International Space Station crew captures Japanese cargo ship

A Japanese cargo ship loaded with nearly four tons of science gear, supplies and spare parts pulled to within about 30 feet of the International Space Station (ISS) Friday and stood by while astronaut Karen Nyberg, operating the station's robot arm, locked onto a grapple fixture to complete a smooth automated rendezvous.

Launched last Saturday from the Tanegashima Space Center in southern Japan, the HTV-4 cargo ship, known as "Kounotori," or "white stork," was captured by the robot arm at 7:22 a.m. EDT (GMT-4) as the two spacecraft passed just south of South Africa.

NASA astronaut Karen Nyberg posts a photo on Twitter of the HTV-4 cargo ship getting ready to be captured by a robotic arm on the International Space Station on Aug. 9, 2013.
Twitter/AstroKarenN

"Houston, station, capture's complete," Nyberg called. "We'd like to say congratulations to the entire Japan Aerospace Exploration Agency (JAXA) team and everybody else around the world who has successfully gotten the fourth HTV to the International Space Station."

"And Karen and the rest of the Expedition 36 crew, congratulations," astronaut Mike Fincke replied from mission control. "Down here, we show a successful grapple and capture of the Kounotori cargo vehicle. Good work."

With the visiting spacecraft safely in hand, Nyberg, working at a robotics work station in the multi-window cupola compartment, handed off control of the robot arm to flight controllers at the Johnson Space Center.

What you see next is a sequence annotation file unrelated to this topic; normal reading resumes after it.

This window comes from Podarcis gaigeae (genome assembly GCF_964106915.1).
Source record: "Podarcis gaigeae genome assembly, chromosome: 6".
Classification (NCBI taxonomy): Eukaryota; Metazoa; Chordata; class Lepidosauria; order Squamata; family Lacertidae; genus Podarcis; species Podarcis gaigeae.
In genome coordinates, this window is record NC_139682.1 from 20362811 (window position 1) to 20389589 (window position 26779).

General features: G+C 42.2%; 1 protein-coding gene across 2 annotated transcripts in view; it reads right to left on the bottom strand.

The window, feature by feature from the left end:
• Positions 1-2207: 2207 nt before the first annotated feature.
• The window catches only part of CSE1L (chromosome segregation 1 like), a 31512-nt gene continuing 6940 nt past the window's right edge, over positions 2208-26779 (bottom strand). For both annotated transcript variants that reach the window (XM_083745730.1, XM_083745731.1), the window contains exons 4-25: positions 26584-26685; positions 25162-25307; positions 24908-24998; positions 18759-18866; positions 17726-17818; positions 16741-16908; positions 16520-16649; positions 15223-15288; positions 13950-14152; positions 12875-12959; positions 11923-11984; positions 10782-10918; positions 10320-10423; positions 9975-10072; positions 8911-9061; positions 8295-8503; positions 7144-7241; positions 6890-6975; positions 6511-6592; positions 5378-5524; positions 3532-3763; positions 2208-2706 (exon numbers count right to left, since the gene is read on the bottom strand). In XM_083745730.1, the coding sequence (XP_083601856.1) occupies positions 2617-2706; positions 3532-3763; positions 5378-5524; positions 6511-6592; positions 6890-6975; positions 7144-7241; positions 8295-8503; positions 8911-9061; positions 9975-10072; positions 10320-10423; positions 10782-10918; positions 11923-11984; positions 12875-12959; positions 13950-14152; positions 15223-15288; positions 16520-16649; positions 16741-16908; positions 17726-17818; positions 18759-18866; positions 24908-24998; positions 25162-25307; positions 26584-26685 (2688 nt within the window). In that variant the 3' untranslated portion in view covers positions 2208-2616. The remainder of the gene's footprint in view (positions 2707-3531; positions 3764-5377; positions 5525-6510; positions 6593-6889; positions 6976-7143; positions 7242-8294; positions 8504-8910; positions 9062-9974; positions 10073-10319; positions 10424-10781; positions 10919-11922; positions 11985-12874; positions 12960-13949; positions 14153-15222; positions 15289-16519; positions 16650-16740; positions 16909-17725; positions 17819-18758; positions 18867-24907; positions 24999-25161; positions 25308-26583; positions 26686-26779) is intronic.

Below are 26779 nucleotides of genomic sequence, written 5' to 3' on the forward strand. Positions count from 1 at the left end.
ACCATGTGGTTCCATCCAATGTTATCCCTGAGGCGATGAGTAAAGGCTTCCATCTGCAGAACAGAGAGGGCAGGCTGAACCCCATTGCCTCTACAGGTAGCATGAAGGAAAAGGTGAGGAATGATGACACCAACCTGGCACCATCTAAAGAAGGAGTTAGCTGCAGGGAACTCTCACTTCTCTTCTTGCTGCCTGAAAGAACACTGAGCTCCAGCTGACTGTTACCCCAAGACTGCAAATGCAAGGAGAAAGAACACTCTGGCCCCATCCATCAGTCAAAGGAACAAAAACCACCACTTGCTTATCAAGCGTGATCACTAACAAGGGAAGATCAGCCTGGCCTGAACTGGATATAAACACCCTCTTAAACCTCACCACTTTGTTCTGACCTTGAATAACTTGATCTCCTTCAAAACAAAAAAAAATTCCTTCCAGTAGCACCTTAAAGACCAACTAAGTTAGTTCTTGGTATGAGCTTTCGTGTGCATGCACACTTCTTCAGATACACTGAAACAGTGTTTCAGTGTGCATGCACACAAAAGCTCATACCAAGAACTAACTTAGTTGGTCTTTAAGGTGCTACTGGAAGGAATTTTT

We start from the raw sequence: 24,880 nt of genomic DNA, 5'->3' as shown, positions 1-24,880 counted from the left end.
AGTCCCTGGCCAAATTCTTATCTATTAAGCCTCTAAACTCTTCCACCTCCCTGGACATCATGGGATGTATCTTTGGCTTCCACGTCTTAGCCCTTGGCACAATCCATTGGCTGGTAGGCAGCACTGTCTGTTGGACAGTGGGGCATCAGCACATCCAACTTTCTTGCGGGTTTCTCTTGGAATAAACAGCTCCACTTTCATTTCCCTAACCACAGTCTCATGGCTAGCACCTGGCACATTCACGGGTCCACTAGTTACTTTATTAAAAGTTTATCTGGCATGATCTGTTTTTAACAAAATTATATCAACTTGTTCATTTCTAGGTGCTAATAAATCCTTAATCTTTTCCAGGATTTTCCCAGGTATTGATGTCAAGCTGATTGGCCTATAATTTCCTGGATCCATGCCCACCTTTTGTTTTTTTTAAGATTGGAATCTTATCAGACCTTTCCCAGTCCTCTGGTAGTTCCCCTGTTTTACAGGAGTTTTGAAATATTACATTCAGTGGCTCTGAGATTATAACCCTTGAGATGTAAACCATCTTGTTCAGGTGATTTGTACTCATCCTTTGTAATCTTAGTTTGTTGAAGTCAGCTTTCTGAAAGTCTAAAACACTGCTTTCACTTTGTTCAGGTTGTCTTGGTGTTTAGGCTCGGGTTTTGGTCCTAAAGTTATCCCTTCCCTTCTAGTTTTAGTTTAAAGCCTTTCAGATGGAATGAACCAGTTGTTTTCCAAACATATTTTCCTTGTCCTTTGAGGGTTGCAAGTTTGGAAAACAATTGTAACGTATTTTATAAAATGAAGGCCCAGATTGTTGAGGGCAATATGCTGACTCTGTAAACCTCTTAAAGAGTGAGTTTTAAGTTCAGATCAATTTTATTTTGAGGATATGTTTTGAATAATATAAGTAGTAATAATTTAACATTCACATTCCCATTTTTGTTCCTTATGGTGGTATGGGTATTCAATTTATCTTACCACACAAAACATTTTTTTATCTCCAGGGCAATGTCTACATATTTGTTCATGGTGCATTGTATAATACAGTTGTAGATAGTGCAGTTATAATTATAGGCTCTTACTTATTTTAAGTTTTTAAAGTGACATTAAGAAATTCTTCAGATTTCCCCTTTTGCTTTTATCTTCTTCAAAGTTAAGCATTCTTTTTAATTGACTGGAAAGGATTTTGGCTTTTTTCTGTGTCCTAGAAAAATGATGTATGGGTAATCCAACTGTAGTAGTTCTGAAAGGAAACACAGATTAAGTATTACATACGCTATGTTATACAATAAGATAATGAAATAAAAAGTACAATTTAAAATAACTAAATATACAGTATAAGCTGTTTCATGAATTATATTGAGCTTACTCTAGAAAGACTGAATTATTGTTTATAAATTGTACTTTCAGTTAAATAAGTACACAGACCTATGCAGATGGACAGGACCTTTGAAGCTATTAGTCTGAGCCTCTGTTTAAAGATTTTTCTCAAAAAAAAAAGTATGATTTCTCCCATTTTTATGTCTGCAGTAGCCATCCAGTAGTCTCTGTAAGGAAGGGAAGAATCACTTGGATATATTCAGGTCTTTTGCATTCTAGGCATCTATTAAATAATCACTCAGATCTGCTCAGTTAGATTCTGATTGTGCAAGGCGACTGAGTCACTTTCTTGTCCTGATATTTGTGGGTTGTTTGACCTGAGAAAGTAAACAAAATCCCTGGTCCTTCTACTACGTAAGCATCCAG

The ground team then maneuvered the cargo ship to the Earth-facing port of the station's forward Harmony module. After getting the common berthing mechanisms properly aligned, motorized bolts were driven home in two stages to lock the craft in place. The work was completed at 11:38 a.m.

Developed by JAXA as a contribution to the space station program, the HTV is designed to carry both pressurized and unpressurized cargo, including equipment too big to pass through the space station's hatches.

For its fourth flight to the ISS, the pressurized section of HTV-4 was carrying an experiment sample freezer, spacesuit oxygen tanks, batteries, a spare spacewalk jet backpack and a variety of crew supplies, including food, clothing and fresh water.

The pressurized section also carried a high-resolution camera that will be used to image Comet ISON and four small Cubesat satellites that will be deployed from the Japanese Kibo laboratory's airlock.

The HTV's unpressurized section carried a main bus switching unit, part of the station's electrical power distribution system, a spare solar array power and data interface unit and a NASA experiment pallet housing eight research projects in a variety of disciplines.

The astronauts plan to open hatches between Harmony and the HTV on Saturday to being the process of unloading the supplies and hardware stowed in the supply ship's pressurized section. The station's robot arm will swing into action Sunday to begin the job of extracting and moving the unpressurized components to external storage platforms.

If all goes well, the HTV-4 spacecraft, reloaded with trash and no-longer-needed equipment, will be detached from the station Sept. 4, burning up in the atmosphere a few days later.

  • William Harwood

    Bill Harwood has been covering the U.S. space program full-time since 1984, first as Cape Canaveral bureau chief for United Press International and now as a consultant for CBS News. He has covered more than 125 shuttle missions, every interplanetary flight since Voyager 2's flyby of Neptune, and scores of commercial and military launches. Based at the Kennedy Space Center in Florida, Harwood is a devoted amateur astronomer and co-author of "Comm Check: The Final Flight of Shuttle Columbia." You can follow his frequent status updates at the CBS News Space page.

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